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The Fencing of Swimming Pools Act was introduced to protect young children from the danger of drowning.
The Council has 112 units in Kaiapoi, Oxford, Rangiora and Woodend for people over 60 with limited means.
You can share your views about the Council's plans and projects by making a submission.
The Waimakariri District Council is one of the largest employers in the Waimakariri District and has become an employer of choice.
In a growing district like Waimakariri, it is important that waste is managed so that we can reduce the amount of rubbish that is sent to landfill.
The Council provides a number of waste management services for district residents, businesses, schools and visitors:
The Waimakariri District does not have any operating landfills, although the Council manages five closed landfill sites at Rangiora, Kaiapoi, Oxford, Mandeville and Cust. Residual waste is sent to the regional landfill at Kate Valley in the Hurunui District.
Other wastes are disposed of as follows:
In 2017/18 a total of 269,609 tonnes of waste was sent to the Kate Valley Regional Landfill from transfer stations in Christchurch City, Hurunui, Waimakariri, Selwyn and Ashburton Districts.
Waimakariri District, with around 11% of the contributing population, sent 17,515 tonnes of general waste to Kate Valley - only 6.5% of the total quantity. This averages to around 770 kg per household (296 kg per person) over that one-year period.
Landfilled waste is not reprocessed or recycled, and does not break down over time. Disposing of waste at landfills is a sign that we’re not using our resources efficiently.
The district is doing quite well in diverting materials away from landfill. In 2017/18 6,536 tonnes were recycled and another 4,039 tonnes of garden waste, rubble, tyres, laminated windscreen glass, e-waste and hazardous wastes were diverted from the waste sent to Kate Valley Landfill. That’s a 37.6% diversion rate.
Recycled and diverted material quantities have been steadily increasing from 1998/99 when our transfer stations opened. However, the amount of waste we’re landfilling has been edging up over the last five years from a low of 14,635 tonnes in 2012/13, and we can turn that around by reducing the amount of waste we all send to landfill.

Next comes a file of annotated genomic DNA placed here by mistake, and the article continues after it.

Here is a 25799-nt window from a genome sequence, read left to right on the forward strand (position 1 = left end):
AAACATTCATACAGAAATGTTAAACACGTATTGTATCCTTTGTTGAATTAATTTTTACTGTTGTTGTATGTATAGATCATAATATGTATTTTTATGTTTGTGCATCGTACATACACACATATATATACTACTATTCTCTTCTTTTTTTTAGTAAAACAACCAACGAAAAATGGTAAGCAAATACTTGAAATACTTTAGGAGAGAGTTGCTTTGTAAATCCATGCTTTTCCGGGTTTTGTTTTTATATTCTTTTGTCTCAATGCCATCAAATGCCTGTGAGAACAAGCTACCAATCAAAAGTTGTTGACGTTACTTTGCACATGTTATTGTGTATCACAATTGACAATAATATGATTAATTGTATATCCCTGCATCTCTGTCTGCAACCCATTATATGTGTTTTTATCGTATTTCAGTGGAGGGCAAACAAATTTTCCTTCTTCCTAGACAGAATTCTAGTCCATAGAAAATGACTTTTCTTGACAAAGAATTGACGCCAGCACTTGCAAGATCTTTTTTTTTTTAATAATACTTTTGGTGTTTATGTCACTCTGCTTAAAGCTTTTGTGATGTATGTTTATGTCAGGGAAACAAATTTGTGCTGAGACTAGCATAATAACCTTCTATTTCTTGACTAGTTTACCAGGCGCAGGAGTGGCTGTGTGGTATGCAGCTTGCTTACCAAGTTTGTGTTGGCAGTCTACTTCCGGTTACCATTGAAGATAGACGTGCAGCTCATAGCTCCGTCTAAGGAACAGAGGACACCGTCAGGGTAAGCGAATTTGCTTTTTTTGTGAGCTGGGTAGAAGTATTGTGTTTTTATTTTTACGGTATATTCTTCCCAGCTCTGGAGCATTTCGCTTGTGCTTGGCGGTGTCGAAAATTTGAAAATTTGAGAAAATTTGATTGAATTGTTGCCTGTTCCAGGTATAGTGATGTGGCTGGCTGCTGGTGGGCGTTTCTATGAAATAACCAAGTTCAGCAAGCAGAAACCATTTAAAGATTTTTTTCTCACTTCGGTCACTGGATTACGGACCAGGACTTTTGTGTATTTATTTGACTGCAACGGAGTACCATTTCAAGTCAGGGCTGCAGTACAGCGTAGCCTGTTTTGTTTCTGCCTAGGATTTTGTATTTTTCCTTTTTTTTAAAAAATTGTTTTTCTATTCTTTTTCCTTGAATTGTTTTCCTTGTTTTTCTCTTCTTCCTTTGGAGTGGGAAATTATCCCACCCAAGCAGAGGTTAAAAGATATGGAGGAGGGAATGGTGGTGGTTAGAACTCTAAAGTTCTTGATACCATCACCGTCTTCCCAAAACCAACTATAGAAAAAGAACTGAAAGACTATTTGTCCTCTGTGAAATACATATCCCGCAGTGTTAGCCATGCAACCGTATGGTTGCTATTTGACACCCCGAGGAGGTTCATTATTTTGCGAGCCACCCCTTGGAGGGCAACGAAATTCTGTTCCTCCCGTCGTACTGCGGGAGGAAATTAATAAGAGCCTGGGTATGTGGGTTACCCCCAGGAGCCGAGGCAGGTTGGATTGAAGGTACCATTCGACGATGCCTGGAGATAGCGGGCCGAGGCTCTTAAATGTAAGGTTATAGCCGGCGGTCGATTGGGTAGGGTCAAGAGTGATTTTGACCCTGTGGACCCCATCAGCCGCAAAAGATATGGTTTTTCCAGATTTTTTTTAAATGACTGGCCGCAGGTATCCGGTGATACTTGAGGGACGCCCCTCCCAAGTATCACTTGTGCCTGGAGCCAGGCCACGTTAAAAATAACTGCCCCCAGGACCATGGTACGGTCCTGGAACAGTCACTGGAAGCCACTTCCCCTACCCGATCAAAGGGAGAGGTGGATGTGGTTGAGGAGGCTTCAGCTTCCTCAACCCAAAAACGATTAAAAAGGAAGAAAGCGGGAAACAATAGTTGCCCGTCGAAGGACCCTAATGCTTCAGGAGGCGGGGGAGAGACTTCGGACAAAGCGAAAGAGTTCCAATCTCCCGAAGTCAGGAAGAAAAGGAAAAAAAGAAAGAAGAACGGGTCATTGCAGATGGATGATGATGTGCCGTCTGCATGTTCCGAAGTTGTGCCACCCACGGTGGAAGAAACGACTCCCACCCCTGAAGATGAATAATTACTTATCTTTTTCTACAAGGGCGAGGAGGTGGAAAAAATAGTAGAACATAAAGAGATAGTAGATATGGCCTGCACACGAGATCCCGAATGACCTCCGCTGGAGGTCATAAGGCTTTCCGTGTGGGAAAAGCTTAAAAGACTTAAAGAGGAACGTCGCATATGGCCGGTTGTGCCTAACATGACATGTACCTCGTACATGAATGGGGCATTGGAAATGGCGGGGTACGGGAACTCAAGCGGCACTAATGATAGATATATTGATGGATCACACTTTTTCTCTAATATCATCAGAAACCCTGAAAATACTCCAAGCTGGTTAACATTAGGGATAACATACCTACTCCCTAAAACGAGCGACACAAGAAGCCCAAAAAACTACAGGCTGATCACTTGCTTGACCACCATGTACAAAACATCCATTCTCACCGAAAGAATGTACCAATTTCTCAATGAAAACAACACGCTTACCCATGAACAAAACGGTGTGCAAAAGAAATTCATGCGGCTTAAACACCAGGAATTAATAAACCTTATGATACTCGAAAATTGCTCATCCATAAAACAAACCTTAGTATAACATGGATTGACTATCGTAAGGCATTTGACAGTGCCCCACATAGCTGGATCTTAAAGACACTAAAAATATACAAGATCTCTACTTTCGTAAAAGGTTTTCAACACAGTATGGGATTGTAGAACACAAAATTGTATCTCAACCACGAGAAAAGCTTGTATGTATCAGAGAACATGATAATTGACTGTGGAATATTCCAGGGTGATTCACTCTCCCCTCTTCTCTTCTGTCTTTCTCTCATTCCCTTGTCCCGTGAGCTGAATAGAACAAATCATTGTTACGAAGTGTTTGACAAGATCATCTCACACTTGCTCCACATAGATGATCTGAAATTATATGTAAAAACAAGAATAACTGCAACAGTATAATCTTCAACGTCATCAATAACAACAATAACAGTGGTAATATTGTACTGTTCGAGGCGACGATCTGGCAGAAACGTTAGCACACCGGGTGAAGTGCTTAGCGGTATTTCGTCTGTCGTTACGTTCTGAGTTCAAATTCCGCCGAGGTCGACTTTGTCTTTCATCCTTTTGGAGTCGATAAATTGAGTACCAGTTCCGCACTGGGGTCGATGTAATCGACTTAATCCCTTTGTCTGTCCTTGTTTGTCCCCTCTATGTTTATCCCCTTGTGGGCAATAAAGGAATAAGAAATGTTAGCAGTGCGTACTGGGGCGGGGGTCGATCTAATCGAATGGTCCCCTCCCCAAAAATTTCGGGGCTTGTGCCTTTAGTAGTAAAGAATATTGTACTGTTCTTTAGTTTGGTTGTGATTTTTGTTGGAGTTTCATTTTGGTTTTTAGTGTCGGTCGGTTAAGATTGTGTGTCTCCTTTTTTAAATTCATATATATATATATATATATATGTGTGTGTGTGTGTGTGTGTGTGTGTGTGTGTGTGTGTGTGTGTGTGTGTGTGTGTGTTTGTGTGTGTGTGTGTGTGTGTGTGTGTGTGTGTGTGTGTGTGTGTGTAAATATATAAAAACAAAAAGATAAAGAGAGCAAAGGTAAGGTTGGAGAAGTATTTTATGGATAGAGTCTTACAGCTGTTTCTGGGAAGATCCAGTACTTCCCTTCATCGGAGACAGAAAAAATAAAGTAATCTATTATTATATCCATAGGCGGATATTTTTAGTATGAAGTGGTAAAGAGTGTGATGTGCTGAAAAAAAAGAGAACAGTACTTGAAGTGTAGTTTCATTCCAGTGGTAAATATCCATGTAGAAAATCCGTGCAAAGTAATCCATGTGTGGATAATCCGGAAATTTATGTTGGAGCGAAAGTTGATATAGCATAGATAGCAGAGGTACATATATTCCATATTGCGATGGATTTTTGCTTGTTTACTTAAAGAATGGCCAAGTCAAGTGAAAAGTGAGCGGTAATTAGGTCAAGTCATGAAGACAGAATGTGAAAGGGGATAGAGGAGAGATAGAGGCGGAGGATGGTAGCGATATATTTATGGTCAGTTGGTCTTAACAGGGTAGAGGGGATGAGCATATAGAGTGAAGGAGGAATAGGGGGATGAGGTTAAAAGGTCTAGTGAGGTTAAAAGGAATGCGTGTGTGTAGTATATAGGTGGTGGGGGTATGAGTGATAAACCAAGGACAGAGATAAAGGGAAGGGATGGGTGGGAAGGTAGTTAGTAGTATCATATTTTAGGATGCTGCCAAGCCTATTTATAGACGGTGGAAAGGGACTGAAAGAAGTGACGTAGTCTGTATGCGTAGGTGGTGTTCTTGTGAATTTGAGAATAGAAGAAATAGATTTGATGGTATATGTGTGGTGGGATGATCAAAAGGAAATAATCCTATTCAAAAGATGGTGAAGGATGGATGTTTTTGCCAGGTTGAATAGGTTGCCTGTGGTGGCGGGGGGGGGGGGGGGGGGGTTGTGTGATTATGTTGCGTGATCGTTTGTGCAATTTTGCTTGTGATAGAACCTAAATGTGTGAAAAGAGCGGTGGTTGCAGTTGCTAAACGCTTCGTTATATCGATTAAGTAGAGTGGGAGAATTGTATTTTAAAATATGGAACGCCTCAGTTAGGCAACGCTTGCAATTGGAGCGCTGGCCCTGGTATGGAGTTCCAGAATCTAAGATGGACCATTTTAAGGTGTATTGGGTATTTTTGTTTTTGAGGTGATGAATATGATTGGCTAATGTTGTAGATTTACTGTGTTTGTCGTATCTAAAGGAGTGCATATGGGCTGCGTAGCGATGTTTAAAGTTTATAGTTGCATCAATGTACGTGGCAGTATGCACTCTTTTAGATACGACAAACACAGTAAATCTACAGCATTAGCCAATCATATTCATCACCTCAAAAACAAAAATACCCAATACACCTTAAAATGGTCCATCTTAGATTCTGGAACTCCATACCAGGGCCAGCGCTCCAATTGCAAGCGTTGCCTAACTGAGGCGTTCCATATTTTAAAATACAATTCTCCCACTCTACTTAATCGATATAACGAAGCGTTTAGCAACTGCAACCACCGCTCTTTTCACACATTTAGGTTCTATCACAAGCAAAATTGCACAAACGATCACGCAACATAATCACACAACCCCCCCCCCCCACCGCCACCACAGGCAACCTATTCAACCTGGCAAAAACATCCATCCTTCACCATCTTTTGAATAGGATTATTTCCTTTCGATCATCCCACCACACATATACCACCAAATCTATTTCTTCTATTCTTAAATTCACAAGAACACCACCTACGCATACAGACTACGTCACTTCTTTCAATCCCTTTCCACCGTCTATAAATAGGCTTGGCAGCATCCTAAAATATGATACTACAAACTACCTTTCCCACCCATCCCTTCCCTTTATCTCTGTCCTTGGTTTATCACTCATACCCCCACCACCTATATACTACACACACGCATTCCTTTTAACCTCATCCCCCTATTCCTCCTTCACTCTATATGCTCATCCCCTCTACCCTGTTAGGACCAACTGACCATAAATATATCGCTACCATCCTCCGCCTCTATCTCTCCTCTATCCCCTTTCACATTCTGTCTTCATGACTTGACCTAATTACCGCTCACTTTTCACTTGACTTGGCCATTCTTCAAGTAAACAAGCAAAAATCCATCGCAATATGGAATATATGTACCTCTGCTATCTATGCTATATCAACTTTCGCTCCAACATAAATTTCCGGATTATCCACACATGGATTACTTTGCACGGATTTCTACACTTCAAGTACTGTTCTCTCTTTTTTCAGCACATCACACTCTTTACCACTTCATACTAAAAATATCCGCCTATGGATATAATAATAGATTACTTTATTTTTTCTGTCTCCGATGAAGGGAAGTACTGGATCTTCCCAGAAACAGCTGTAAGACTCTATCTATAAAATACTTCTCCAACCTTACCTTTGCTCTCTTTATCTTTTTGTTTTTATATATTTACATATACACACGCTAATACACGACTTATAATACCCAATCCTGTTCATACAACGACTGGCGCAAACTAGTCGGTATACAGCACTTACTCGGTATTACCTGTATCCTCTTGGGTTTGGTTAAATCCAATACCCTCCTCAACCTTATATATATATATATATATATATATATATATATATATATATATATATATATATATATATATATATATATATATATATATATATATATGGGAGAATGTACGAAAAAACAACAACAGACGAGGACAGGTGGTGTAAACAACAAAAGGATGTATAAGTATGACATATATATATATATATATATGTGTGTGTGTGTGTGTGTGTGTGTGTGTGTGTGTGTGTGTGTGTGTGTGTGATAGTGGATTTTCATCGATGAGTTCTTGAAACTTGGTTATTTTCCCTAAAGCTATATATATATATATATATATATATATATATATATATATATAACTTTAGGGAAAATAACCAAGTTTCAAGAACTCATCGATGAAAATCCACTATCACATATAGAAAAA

Looking at waste disposal on a per-person basis, the average amount of waste each person in Waimakariri sends to landfill has remained fairly consistent since 2012/13, sitting between 321 and 294 kg per person per year, and was 296 kg per person per year in 17/18. The amount of diverted waste attributed to each person has also been increasing each year since 1998/99 (apart from slight drops in 2008/09 and 2014/15) and reached a high of 178.6 kg per person per year in 17/18.
The Council’s most recent waste audit in 2016 showed that Waimakariri District Council rubbish bags have 54.3% compostable waste in them, and 12.7% of the materials could have been recycled; private collector rubbish bins have 64.3% compostable waste in them, and 7.4% that could have been recycled.
Combining the results of both bag and bin audits, just over 70% of the materials put in bags and bins as rubbish could actually be diverted from landfill. We’re introducing the new organics bin collection service to divert as much of those compostable materials from landfill as we can, and we’ll get it composed instead.
Using these waste audit findings we’ve calculated that 2,706 tonnes of garden waste; 1,949 tonnes of food waste; and 696 tonnes of recyclable materials were put out at the kerb in bags and bins and sent to landfill in 2017/18.
The Council reviewed its Waste Management & Minimisation Plan in 2016/17: we considered over 2,600 submissions to the draft WMMP, before approving inclusion of an optional organics and rubbish bin collection service for further consultation with the Long Term Plan. The Council adopted the Waste Management & Minimisation Plan 2018 after the LTP was approved. The approved kerbside collection option and proposed upgrades at Southbrook resource recovery park provide our district with a target of reducing waste to landfill by 58kg per person by 2029. This is a 20% reduction from 294 to 236 kg per person, and a 34% increase in diversion from 170 to 228 kg per person.
The Council's Solid Waste Activity Management Plan gathers together information on the solid waste assets and services. It sets out the strategies and financial requirements for the solid waste activity for the next 10 years.
The Council adopted the Solid Waste and Waste Handling Licensing Bylaw 2016 to control waste management activities within the District. This Bylaw is intended to prevent nuisance from the Council’s kerbside waste and recycling collection services and those of private waste collection operators, and regulates the use of Council’s transfer stations, recovery facilities and waste collection points. The Bylaw also includes provisions to regulate and monitor waste handling facilities within the District, through licensing of such operators, and requiring as a condition of licensing that waste data be provided to the Council.
The way farms and rural businesses deal with their waste is the focus of a study being done for Environment Canterbury, reflecting the growing interest in improving sustainable farming practices.